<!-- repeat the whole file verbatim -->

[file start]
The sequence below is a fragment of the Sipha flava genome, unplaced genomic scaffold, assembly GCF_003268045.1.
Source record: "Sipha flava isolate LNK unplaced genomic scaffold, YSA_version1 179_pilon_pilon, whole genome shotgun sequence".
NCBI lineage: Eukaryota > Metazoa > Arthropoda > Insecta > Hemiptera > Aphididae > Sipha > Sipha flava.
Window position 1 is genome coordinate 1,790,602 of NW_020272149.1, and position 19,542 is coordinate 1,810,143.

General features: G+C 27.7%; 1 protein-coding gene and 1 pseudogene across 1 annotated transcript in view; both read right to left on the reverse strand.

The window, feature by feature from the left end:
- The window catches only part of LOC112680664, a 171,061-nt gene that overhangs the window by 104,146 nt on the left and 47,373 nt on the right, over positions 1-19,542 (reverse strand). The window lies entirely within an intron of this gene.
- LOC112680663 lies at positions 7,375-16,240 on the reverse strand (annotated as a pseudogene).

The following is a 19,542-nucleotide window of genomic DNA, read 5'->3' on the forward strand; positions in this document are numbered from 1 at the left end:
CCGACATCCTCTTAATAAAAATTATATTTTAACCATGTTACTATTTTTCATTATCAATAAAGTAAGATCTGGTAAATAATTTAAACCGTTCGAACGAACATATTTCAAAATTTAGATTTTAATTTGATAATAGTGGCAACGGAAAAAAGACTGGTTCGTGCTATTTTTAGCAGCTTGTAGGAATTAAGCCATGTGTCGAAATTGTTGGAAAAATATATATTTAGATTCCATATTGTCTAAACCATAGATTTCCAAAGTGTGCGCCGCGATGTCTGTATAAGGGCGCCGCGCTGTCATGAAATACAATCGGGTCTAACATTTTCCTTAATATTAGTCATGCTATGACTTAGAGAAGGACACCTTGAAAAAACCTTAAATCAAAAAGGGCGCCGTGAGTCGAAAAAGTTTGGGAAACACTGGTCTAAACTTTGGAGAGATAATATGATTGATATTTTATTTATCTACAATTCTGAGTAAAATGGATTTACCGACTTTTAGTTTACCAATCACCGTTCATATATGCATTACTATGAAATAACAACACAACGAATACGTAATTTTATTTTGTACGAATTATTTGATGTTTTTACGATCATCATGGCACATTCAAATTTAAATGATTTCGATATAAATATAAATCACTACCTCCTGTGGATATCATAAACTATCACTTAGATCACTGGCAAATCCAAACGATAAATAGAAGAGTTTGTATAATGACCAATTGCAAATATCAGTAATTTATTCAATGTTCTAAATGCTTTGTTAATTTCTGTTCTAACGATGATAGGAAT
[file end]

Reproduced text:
The sequence below is a fragment of the Sipha flava genome, unplaced genomic scaffold, assembly GCF_003268045.1.
Source record: "Sipha flava isolate LNK unplaced genomic scaffold, YSA_version1 179_pilon_pilon, whole genome shotgun sequence".
NCBI lineage: Eukaryota > Metazoa > Arthropoda > Insecta > Hemiptera > Aphididae > Sipha > Sipha flava.
Window position 1 is genome coordinate 1,790,602 of NW_020272149.1, and position 19,542 is coordinate 1,810,143.

General features: G+C 27.7%; 1 protein-coding gene and 1 pseudogene across 1 annotated transcript in view; both read right to left on the reverse strand.

The window, feature by feature from the left end:
- The window catches only part of LOC112680664, a 171,061-nt gene that overhangs the window by 104,146 nt on the left and 47,373 nt on the right, over positions 1-19,542 (reverse strand). The window lies entirely within an intron of this gene.
- LOC112680663 lies at positions 7,375-16,240 on the reverse strand (annotated as a pseudogene).

The following is a 19,542-nucleotide window of genomic DNA, read 5'->3' on the forward strand; positions in this document are numbered from 1 at the left end:
CCGACATCCTCTTAATAAAAATTATATTTTAACCATGTTACTATTTTTCATTATCAATAAAGTAAGATCTGGTAAATAATTTAAACCGTTCGAACGAACATATTTCAAAATTTAGATTTTAATTTGATAATAGTGGCAACGGAAAAAAGACTGGTTCGTGCTATTTTTAGCAGCTTGTAGGAATTAAGCCATGTGTCGAAATTGTTGGAAAAATATATATTTAGATTCCATATTGTCTAAACCATAGATTTCCAAAGTGTGCGCCGCGATGTCTGTATAAGGGCGCCGCGCTGTCATGAAATACAATCGGGTCTAACATTTTCCTTAATATTAGTCATGCTATGACTTAGAGAAGGACACCTTGAAAAAACCTTAAATCAAAAAGGGCGCCGTGAGTCGAAAAAGTTTGGGAAACACTGGTCTAAACTTTGGAGAGATAATATGATTGATATTTTATTTATCTACAATTCTGAGTAAAATGGATTTACCGACTTTTAGTTTACCAATCACCGTTCATATATGCATTACTATGAAATAACAACACAACGAATACGTAATTTTATTTTGTACGAATTATTTGATGTTTTTACGATCATCATGGCACATTCAAATTTAAATGATTTCGATATAAATATAAATCACTACCTCCTGTGGATATCATAAACTATCACTTAGATCACTGGCAAATCCAAACGATAAATAGAAGAGTTTGTATAATGACCAATTGCAAATATCAGTAATTTATTCAATGTTCTAAATGCTTTGTTAATTTCTGTTCTAACGATGATAGGAAT